The promise that has undergirded every word of our prayer has been the promise that “these petitions are acceptable to our Father in heaven, and that he hears them”; a promise that addresses the direst need of all when we pray, our need to be heard, for us not to be talking into the air. So we make our final affirmation of faith in that promise by saying “Amen”: “Yes, yes, it shall be so.”

 

Promise, need and faith in the Lord’s Prayer (1)

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Photo: Greying_Geezer (CC BY-NC-SA)

In my previous post, we saw how Luther describes the five ingredients for “valid” prayer:

  • the promise of God;
  • our dire need;
  • faith;
  • earnestness;
  • praying in and through Christ.

It’s worth looking at how the first three of these, in particular, undergird Luther’s exposition of the Lord’s Prayer in the Small Catechism (the final two are more pervasive in nature). Let’s look at each petition, and see how Luther’s exposition can be related to God’s promise, our need, and our faith in the promise.

Hallowed by thy name 

What does this mean?
God’s name is certainly holy in itself, but we pray in this petition that it may become holy among us also.

How is God’s name kept holy?
When the Word of God is taught in its truth and purity, and we as the children of God lead holy lives in accordance with it. Help us to do this, dear Father in heaven! But anyone who teaches and lives other than as taught in God’s Word profanes the name of God among us. Preserve us from this, Heavenly Father!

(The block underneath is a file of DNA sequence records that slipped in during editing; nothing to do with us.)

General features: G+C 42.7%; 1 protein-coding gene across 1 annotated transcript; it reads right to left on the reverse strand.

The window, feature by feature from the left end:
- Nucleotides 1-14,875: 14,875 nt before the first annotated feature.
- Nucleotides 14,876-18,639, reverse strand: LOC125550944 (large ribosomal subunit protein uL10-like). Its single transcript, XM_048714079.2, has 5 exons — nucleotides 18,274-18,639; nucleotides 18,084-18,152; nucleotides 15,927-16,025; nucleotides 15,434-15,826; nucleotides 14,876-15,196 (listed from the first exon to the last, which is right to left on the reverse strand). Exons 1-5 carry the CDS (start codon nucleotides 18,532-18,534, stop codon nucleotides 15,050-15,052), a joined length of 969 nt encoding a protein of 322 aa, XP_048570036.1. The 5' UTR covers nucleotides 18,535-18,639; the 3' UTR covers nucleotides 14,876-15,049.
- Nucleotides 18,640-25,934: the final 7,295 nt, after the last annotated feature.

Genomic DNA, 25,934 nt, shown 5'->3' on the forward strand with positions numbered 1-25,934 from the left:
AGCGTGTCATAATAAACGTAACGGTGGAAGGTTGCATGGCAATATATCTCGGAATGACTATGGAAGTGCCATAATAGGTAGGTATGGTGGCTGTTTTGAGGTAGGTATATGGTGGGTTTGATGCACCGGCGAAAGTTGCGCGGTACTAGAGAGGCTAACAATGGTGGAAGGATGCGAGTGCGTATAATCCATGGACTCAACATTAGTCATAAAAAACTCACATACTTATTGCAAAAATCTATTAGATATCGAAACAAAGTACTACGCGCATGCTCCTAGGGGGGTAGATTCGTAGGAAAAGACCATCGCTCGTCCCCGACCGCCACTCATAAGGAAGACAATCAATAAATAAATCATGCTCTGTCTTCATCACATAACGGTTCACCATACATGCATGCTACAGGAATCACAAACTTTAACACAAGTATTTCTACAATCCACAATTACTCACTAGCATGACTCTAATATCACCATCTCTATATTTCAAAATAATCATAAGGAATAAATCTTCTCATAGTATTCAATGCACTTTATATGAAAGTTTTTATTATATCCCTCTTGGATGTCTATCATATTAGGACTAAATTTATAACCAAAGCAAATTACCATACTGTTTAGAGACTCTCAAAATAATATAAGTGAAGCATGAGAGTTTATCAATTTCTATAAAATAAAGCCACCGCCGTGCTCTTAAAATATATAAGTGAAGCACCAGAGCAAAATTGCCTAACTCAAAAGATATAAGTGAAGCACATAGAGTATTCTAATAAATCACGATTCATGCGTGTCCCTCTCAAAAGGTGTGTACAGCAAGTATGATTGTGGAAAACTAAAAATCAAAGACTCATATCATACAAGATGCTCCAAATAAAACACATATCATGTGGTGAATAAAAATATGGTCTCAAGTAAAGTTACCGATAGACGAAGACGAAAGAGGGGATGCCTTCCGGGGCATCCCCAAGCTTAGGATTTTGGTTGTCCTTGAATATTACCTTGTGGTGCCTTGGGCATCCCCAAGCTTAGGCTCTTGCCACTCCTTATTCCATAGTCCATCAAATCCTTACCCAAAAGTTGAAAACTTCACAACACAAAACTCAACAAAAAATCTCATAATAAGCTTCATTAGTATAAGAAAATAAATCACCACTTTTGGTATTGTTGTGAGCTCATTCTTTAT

This establishes the pattern found throughout Luther’s exposition of the Lord’s Prayer. First, a clear declaration of God’s promise: “God’s name is certainly holy in itself.” As we saw in my previous post, it’s the assurance that our prayer is, in a sense, unnecessary — because God’s love and goodness towards is so unshakeable in any event — that gives us the confidence to pray in the first place: “that it may become holy among us also.”

So there is the dire need we face: the need for God’s name to “become holy among us also,” a need that is met “when the Word of God is taught in its truth and purity.” Our greatest need, Jesus tells us in teaching us this prayer, is the Word of God; and not just the Word of God in the abstract, but the Word of God “taught”, the Word proclaimed in the life and ministry of the church. And to pray this petition is itself an act of faith in God’s promise that this Word will be taught and proclaimed among us.

Thy kingdom come 

What does this mean?
The kingdom of God comes by itself even without our prayer, but we pray in this petition that it may come to us also.

How does God’s kingdom come?
When our heavenly Father gives us his Holy Spirit, so that by his grace we believe his holy Word and lead a godly life here in time and there in eternity.

It’s one thing for us to hear the Word of God, the gospel of Christ, taught and proclaimed, but to receive the benefits of that gospel we need faith — and that is the work of the Holy Spirit. It is in the coming of the Holy Spirit, working faith in us, that the kingdom of God comes to us, Luther tells us; echoing here, perhaps, Christ’s words in Luke 11:13.